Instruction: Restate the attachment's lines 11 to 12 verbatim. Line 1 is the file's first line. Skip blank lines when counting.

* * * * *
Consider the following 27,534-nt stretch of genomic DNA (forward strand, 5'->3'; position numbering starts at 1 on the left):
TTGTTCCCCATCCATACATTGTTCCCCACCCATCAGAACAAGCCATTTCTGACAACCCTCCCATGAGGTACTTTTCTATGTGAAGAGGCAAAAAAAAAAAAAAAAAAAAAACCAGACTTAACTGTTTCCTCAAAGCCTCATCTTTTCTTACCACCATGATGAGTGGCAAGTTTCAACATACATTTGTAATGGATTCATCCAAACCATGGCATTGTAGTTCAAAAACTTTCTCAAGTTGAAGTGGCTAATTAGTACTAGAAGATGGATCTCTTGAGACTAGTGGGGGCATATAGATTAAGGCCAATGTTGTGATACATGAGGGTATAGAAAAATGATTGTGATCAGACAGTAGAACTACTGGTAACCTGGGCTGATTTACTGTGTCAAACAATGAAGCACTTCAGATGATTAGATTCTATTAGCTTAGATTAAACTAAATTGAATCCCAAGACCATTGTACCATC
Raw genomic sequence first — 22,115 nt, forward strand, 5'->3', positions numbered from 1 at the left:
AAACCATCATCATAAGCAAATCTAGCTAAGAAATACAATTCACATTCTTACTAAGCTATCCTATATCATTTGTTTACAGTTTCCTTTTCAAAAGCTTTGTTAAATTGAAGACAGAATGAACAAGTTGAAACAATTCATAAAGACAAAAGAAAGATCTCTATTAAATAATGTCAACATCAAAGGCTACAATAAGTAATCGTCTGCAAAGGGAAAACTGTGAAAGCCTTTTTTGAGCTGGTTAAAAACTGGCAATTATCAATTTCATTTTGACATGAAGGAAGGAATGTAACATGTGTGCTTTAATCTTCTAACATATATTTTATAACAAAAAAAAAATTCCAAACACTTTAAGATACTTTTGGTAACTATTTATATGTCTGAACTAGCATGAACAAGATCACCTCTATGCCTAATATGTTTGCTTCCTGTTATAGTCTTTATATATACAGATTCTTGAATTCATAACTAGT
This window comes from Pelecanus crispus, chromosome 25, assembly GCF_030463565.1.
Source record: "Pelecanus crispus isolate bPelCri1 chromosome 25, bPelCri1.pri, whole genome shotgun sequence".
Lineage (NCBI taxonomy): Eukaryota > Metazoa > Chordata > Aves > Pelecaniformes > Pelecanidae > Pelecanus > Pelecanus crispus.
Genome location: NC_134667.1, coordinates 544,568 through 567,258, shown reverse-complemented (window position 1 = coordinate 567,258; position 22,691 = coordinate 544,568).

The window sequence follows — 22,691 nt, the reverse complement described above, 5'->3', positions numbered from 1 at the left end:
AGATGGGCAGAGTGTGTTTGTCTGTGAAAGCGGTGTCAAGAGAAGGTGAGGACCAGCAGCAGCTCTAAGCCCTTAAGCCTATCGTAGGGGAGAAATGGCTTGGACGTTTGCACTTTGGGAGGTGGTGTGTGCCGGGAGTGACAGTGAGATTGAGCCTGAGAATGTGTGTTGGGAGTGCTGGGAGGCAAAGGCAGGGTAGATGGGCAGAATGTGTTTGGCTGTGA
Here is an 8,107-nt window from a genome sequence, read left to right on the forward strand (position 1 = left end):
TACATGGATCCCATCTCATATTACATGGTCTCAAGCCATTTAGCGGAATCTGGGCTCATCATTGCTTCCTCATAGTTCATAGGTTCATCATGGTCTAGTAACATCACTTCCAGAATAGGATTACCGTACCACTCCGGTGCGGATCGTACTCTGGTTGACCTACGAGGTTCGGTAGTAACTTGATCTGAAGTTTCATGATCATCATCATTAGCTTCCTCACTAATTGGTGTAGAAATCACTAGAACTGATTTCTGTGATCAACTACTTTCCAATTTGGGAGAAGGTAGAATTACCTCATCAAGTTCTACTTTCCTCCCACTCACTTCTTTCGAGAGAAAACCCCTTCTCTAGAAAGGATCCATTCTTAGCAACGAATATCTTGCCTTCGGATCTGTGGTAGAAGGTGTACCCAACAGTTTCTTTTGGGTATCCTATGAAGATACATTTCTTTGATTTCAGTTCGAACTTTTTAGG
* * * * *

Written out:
Here is an 8,107-nt window from a genome sequence, read left to right on the forward strand (position 1 = left end):
TACATGGATCCCATCTCATATTACATGGTCTCAAGCCATTTAGCGGAATCTGGGCTCATCATTGCTTCCTCATAGTTCATAGGTTCATCATGGTCTAGTAACATCACTTCCAGAATAGGATTACCGTACCACTCCGGTGCGGATCGTACTCTGGTTGACCTACGAGGTTCGGTAGTAACTTGATCTGAAGTTTCATGATCATCATCATTAGCTTCCTCACTAATTGGTGTAGAAATCACTAGAACTGATTTCTGTGATCAACTACTTTCCAATTTGGGAGAAGGTAGAATTACCTCATCAAGTTCTACTTTCCTCCCACTCACTTCTTTCGAGAGAAAACCCCTTCTCTAGAAAGGATCCATTCTTAGCAACGAATATCTTGCCTTCGGATCTGTGGTAGAAGGTGTACCCAACAGTTTCTTTTGGGTATCCTATGAAGATACATTTCTTTGATTTCAGTTCGAACTTTTTAGG